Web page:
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STAFF ED: Sexual Assault
December 8, 2017
In October, the “#MeToo” campaign went viral after actress Alyssa Milano tweeted, “If all the women who have been sexually harassed or assaulted wrote ‘Me Too’ as their status, we might give people a sense of the magnitude of the problem.”
This sparked a flood of posts, tweets and updates using the newly introduced hashtag, calling out sexual predators across the globe.
The numerous allegations made against Hollywood producer Harvey Weinstein triggered Milano’s tweet. Dozens of women have recently accused Weinstein of sexual assault, and as a result, the Weinstein company fired him and the Academy of Motion Picture Arts and Sciences terminated his membership.
Three women have accused Weinstein of rape, in addition to over 60 other reports of sexual harassment. He continues to deny all claims made against him.
Others have accused powerful Hollywood figures as well. Five women accused comedian Louis C. K. of sexual misconduct. Consequently, his movie release and comedy special were canceled, and FX discontinued relations with C.K..
Women are not the only ones who are coming forward about their struggles with sexual assault. Over a dozen men have accused House of Cards actor, Kevin Spacey, of sexual misconduct and attempted rape. Spacey admitted to some of the claims and used the accusations to come out as gay.
This angered many in the LGBTQ community, who viewed this as a smokescreen to distract from the accusations of pedophilia. Spacey has since been suspended and replaced from his series House of Cards, as well as other projects.
Sexual assault is not just plaguing Hollywood.
Powerful figures in business, sports and politics are being accused of sexual misconduct everyday.
Over a dozen women have accused President Donald Trump of sexual harassment. This cycle of sexual assault is one that needs to be broken, and it starts with the youth of America. Educating students in college, high school and middle or elementary school on consensual behavior is essential to America’s growth and improvement as a country.
The fact that 1 in 5 women and 1 in 71 men will be raped in their lives, according to the National Sexual Violence Resource Center, shows that there is a problem in the nation, and this issue, like most, can be traced back to poor or lack of education during childhood and early adulthood.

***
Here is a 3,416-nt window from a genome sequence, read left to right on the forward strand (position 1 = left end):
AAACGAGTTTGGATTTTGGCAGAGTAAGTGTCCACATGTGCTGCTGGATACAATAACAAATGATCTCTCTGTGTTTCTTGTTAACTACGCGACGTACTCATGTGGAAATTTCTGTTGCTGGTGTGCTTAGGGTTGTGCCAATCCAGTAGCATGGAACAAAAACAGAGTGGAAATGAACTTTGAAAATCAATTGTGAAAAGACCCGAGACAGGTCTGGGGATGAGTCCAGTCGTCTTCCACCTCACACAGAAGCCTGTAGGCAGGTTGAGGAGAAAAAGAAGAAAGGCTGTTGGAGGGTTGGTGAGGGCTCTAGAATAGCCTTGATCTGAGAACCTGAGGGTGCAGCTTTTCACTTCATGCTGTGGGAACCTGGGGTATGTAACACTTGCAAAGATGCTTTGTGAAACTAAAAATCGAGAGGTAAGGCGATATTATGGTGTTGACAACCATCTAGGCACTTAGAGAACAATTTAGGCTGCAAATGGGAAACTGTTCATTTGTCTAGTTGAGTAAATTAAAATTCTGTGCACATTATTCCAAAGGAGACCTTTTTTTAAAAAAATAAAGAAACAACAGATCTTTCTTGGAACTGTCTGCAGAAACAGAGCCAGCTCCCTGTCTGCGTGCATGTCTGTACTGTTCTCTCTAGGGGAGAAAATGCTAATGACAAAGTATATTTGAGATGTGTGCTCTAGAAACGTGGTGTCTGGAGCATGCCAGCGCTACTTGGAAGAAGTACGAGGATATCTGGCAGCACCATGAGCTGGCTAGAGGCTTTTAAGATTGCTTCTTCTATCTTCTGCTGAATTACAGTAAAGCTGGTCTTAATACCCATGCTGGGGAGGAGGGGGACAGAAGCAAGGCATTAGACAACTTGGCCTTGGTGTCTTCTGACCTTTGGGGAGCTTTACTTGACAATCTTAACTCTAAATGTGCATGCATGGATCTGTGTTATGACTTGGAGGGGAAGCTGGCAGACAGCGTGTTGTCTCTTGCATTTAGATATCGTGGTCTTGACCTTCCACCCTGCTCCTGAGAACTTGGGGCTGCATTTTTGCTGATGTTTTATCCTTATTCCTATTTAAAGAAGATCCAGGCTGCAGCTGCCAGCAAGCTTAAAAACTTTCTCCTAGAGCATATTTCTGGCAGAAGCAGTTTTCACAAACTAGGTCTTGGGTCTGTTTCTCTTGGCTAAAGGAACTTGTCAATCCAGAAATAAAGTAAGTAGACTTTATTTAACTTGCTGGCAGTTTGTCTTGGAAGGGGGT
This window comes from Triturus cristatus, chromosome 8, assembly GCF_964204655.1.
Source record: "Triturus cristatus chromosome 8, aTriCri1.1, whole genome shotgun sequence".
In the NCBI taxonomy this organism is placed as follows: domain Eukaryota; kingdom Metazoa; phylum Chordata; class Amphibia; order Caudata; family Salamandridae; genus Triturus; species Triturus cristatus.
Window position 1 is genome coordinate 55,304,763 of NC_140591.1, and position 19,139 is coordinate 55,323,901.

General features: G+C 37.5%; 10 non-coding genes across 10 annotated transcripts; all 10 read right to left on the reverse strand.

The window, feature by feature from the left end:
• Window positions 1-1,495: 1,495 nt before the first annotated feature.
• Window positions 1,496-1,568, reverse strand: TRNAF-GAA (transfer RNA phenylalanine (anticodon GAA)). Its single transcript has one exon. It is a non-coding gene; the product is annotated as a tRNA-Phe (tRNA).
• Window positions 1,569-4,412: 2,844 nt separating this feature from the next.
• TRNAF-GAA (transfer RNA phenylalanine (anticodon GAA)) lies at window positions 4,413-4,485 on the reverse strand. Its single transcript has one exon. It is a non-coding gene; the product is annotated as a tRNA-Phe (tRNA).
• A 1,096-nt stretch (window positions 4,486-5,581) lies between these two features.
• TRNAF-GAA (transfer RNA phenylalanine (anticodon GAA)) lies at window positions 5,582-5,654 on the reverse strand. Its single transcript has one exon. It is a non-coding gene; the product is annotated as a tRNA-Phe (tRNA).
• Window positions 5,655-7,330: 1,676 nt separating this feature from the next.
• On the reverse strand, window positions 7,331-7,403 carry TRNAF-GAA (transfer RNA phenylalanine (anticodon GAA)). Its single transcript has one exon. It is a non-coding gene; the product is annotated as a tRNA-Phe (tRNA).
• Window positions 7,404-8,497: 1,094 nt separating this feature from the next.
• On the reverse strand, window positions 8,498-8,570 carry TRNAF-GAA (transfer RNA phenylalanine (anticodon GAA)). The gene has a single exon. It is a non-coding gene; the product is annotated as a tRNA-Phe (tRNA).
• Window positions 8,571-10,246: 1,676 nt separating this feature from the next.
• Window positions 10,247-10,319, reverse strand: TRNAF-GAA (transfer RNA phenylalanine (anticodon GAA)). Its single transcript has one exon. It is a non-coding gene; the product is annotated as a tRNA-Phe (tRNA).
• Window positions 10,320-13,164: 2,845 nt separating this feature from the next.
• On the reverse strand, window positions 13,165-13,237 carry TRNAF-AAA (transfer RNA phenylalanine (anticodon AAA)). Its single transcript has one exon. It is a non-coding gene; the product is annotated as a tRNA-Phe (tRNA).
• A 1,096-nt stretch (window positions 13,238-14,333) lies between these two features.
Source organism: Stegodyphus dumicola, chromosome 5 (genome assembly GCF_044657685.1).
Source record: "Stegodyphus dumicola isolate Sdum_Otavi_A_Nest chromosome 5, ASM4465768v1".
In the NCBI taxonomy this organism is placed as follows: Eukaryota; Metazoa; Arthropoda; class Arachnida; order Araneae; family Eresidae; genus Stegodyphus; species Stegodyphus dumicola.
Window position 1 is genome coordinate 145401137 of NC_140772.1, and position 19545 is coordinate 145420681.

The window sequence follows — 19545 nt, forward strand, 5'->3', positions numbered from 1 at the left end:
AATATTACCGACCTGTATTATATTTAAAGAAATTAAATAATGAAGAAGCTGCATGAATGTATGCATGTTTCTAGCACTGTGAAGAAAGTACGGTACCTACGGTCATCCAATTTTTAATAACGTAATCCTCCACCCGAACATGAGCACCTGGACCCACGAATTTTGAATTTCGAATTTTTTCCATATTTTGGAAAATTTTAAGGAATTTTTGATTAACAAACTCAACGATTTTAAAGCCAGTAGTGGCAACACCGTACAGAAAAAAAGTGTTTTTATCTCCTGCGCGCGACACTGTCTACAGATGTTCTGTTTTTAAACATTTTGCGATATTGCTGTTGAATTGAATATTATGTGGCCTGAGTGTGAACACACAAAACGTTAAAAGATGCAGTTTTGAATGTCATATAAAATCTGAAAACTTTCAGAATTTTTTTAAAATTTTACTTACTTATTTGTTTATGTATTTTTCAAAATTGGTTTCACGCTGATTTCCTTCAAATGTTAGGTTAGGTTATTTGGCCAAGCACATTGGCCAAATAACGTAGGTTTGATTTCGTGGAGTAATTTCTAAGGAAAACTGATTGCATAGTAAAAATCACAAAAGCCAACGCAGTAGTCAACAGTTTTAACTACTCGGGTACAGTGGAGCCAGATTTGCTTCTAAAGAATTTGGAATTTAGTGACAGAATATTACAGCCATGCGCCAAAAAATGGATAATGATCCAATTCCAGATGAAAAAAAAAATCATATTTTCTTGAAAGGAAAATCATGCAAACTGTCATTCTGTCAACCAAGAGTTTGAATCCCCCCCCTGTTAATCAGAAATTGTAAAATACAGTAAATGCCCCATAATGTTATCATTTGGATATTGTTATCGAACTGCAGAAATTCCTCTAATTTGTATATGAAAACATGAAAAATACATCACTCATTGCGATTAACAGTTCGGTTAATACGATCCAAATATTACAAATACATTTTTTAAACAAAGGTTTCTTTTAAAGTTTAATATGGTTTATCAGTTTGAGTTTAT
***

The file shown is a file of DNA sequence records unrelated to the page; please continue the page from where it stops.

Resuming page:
Clayton High School has begun to take the preliminary steps to educate its student body about this immense problem.
“In [the class] Healthy Decisions, we had Safe Connections come in and talk about sexual assault and sexual consent,” CHS physical education and health teacher Alexandra Libby said. “Then we also had, in our Racket and Net classes, and ATA Martial Arts company come in to teach about self defense.”
Safe Connections is a not-for-profit based in St. Louis that is devoted to reducing sexual assault and violence through education, counseling and other services.
But 47 minutes of lecturing during a student’s sophomore year and self defense classes for students who take a certain gym class is not enough.
The School District of Clayton should begin educating students at Wydown Middle School about the importance of consensual behavior. Students in Racket and Net Sports should not be the only students given the opportunity to learn self-defense. Defense classes should be required in all physical education classes so Clayton can educate its students; therefore, assisting them if they find themselves in a dangerous situation.
Even students who took the self-defense class thought it to be insufficient in teaching students how to protect themselves from assault.
Every 98 seconds, an American is sexually assaulted, according to RAINN, or Rape, Abuse and Incest National Network.
If Clayton can do more to protect its students from these horrific acts, in addition to teaching students not to engage in said acts, then our schools should be doing everything they can.
Sexual violence causes intense distress, elevated chance of drug use and damage to both professional and personal relationships. Clayton should educate its students in order to prevent these challenges from affecting students. Ending sexual assault and abuse starts with education, and it starts in the school.